‘It’s never a pleasant image’: why fashion’s hottest photographer has a leg fixation

<span>Walk on the mild side … images from the Accumulo series. </span><span>Photograph: Alessio Bolzoni</span>
Walk on the mild side … images from the Accumulo series. Photograph: Alessio Bolzoni

Halfway through our interview, I tell Alessio Bolzoni that he is unusual: a fashion photographer without an ego. He snorts with laughter. “There’s no way you can do the work and share it with people without a bit of ego,” he says. “But I try to talk to it and work with it.”

Bolzoni’s ego has certainly been stroked recently: he worked on campaigns for brand-of-the-moment Miu Miu and took some very sweaty and sexy on-court shots of Zendaya, Mike Faist and Josh O’Connor to promote Luca Guadagnino’s stylish tennis film Challengers. But alongside this, the Italian-born photographer also produces artwork. An exhibition, There’s a Fine Line Between Love and Hate, You See, opens this month at VO Curations gallery in London.

The art scene is very poor in Italy – the bad decades of Berlusconi destroyed what was amazing

Bolzoni’s work in fashion, with its awkward poses and contrasting backdrops, could be described as quirky and arty, while also making clothes look really good. By contrast, in his artwork, he goes deep with high-minded statements and references, to Sigmund Freud, Slavoj Žižek and more. Take the diptych series Accumulo, which combines found images and newspaper pictures of people cropped to show just their legs. “My focus,” he says, “was people walking. Then I understood that the part that was interesting to me was the legs. It was magical to find details that match perfectly – the position of the foot or the same shadow.”

The title of the work refers to a wider theme for Bolzoni: the images we are now bombarded with. “It is crazy, overwhelming. A bunch of images every day.” While he is, of course, contributing to this explosion, his artworks increasingly incorporate found imagery. Ebay, another series, features collages made from photographs of a 1950s family found on the online marketplace.

“Photography is really stuck with reality,” he says “which is very fascinating, but also very limited. We have to bend that limit.” He cites Roni Horn and Anne Collier as influences and likes to take “visual notes” – snaps on his iPhone of things that catch his eye. The last picture he took is a slightly surreal image captured on a sunny London street. At first glance, the object in it looks like a sculpture, or a giant piece of discarded chewing gum, but is actually a screwed-up white T-shirt.

Playing with perception fits into Bolzoni’s interest in the uncanny – an idea that feels more relevant than ever in a digital world where things are often not what they seem. “It’s something I really like to play with,” he says. “It’s never a pleasant image. I want you to feel something. I want you to engage – and respond.”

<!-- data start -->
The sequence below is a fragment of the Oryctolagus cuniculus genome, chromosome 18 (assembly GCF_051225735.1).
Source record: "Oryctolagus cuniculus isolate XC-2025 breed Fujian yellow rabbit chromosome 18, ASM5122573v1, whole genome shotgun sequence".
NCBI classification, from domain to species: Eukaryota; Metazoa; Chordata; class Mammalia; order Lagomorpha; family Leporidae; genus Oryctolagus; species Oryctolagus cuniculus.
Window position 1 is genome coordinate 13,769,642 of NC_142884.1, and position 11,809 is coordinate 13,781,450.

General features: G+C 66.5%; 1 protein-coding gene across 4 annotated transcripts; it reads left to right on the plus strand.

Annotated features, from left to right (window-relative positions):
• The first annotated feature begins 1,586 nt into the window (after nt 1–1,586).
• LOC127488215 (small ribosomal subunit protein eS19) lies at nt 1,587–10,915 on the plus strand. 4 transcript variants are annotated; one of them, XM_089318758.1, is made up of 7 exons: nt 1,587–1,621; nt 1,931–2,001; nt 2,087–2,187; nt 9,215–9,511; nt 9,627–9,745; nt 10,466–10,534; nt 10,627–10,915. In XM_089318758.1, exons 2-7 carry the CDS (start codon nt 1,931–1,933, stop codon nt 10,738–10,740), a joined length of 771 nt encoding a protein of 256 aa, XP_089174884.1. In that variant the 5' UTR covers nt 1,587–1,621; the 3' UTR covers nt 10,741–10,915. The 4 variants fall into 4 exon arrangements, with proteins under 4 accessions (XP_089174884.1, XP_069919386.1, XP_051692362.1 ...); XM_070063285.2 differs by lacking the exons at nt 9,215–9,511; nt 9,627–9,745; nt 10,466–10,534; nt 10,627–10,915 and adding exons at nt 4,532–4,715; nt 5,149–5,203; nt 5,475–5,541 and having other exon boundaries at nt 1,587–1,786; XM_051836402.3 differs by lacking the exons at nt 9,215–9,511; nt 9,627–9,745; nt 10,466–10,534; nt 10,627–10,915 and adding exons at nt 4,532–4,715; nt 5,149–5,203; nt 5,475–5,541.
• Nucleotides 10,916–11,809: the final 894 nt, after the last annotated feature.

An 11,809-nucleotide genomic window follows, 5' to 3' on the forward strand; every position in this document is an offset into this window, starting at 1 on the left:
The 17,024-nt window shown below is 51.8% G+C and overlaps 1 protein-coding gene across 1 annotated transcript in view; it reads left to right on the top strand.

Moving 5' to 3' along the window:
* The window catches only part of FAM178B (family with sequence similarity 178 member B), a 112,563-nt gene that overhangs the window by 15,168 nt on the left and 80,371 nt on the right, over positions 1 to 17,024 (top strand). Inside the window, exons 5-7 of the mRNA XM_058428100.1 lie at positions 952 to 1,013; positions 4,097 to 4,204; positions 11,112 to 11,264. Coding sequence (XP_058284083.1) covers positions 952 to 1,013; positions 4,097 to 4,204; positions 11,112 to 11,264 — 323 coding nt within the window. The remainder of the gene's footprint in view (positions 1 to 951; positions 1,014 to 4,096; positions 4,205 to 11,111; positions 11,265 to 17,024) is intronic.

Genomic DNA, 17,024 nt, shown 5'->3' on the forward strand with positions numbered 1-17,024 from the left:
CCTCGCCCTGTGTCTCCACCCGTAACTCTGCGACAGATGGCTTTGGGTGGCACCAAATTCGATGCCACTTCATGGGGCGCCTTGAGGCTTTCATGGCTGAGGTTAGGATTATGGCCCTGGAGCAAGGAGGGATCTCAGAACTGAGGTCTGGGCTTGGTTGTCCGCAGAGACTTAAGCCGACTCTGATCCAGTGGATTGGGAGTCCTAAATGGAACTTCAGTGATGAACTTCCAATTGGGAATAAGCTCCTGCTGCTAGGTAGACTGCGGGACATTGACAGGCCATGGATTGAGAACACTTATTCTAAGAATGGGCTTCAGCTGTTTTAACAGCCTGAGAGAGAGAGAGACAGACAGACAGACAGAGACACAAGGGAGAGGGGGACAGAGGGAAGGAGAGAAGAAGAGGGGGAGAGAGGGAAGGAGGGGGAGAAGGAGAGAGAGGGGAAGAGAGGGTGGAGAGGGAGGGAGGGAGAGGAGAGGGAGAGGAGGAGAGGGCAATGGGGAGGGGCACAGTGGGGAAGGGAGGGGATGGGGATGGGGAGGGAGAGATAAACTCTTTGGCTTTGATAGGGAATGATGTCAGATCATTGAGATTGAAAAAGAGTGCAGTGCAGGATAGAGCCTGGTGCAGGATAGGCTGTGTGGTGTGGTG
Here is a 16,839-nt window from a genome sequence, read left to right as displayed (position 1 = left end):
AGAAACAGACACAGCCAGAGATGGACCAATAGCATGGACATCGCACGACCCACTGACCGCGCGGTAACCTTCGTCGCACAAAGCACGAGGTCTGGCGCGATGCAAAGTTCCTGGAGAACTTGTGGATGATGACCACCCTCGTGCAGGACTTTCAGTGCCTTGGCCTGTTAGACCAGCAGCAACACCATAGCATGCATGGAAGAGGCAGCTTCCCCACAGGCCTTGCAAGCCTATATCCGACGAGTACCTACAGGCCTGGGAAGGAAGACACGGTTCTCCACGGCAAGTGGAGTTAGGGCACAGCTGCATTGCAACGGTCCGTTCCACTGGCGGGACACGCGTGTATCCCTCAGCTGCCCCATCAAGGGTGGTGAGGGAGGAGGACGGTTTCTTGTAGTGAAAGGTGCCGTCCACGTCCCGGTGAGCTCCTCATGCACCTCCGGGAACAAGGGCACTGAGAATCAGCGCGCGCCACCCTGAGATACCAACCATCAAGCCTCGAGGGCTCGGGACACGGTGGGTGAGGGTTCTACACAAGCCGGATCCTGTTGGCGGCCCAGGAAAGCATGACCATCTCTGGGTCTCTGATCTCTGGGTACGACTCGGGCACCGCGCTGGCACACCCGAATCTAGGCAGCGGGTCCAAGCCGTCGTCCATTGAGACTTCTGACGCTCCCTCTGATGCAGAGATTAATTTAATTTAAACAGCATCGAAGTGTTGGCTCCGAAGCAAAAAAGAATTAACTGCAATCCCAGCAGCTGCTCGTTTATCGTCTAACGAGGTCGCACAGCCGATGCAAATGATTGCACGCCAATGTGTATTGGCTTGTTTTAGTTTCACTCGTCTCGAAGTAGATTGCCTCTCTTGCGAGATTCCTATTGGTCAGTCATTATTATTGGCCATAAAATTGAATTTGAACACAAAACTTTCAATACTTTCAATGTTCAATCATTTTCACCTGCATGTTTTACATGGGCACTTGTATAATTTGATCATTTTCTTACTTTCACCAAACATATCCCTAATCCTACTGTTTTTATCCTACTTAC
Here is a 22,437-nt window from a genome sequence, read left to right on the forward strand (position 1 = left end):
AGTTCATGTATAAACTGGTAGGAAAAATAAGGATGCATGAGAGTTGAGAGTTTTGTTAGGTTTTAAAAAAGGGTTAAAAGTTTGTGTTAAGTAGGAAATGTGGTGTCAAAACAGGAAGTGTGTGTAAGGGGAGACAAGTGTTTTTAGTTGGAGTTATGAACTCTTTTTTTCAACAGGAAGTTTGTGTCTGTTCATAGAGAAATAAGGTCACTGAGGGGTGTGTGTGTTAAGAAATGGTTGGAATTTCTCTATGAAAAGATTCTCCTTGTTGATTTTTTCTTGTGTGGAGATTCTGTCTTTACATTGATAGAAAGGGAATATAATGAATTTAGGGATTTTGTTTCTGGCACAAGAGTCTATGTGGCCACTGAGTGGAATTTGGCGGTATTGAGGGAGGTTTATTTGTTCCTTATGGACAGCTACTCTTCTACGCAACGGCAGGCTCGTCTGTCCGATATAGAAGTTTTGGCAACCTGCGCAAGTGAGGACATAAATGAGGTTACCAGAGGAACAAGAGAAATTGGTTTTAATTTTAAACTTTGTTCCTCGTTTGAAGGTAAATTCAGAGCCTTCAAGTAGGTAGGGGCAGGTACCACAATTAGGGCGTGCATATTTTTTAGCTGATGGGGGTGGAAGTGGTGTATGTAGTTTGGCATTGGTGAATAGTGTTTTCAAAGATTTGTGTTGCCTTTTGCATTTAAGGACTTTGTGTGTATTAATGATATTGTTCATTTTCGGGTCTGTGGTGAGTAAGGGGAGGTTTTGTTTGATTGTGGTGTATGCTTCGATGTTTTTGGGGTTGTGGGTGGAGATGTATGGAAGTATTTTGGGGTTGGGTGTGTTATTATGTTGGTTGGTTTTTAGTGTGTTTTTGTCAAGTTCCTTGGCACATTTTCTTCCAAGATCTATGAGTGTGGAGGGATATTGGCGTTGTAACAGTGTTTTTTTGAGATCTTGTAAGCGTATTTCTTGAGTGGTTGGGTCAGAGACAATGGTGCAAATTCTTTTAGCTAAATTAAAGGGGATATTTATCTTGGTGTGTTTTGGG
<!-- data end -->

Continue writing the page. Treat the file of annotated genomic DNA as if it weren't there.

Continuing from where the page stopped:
He takes a sip of his tea, served from a silver teapot in this rarefied Marylebone hotel. Now based in London, after living in Paris, the 44-year-old is dressed in the fashion photographer uniform of artfully rumpled shirt and chunky trainers (Rankin wears something similar, as does Juergen Teller, although his trainers are paired with neon shorts). It signposts how, even with his artistic work, he remains immersed in fashion: he was excited to work with influential Miu Miu stylist Lotta Volkova and describes Guadagnino as “like a brother”. Is fashion glamorous? “When you are shooting out in the street, sweating in 40 degrees – no.” He laughs and adds: “But it’s quite fun. You meet fantastic people.”

Bolzoni hails from Crema, near Milan. He first became interested in photography as a teenager. He was schooled by his art teacher and the proprietor of a 24-hour store. His interest in found imagery began early too – with a metal box his grandmother had, full of family photographs. Using his dark room, he reprinted these from the negatives, framing them for a Christmas present.

Bolzoni’s career took off in the 2010s, when he began working with brands like Kris Van Assche and Phillip Lim, making him a relatively late bloomer – he’d just entered his 30s – in an industry obsessed with youth. Leaving Italy was crucial. “I had limits there,” he says. “The art scene is very poor. The bad decades of Berlusconi – they destroyed what was amazing in Italy, from after the war up until the 60s and 70s. From the 80s on, everything was lost.”

He returned to Milan at the start of the pandemic. The sojourn led to one of Bolzoni’s favourite projects – 2018’s Abuse, which consists of portraits of people making twisted poses, their faces concealed – gaining more attention. He persuaded the owners of billboards to feature these photographs instead of adverts. “This was an idea I had when I was at school,” he says. “Driving through the city and seeing these bodies coming out from buildings was very emotional. You catch one and wonder, ‘What is that?’ I didn’t put my name on them, though. There’s no explanation. You take from them what you want.”

The same applies to all of his artwork. “There’s no solutions, there’s no positions,” he says. The care Bolzoni takes not to come down on one side goes for the fashion world too. When I ask which brands he might like to work with next, he says: “I’ve got no response to that. You have to be very political, give a lot of appreciation to the people that call you, ask to work with you. I never take it for granted.”

• There’s a Fine Line Between Love and Hate, You See is at VO Curations, London, from 21 June to 6 July

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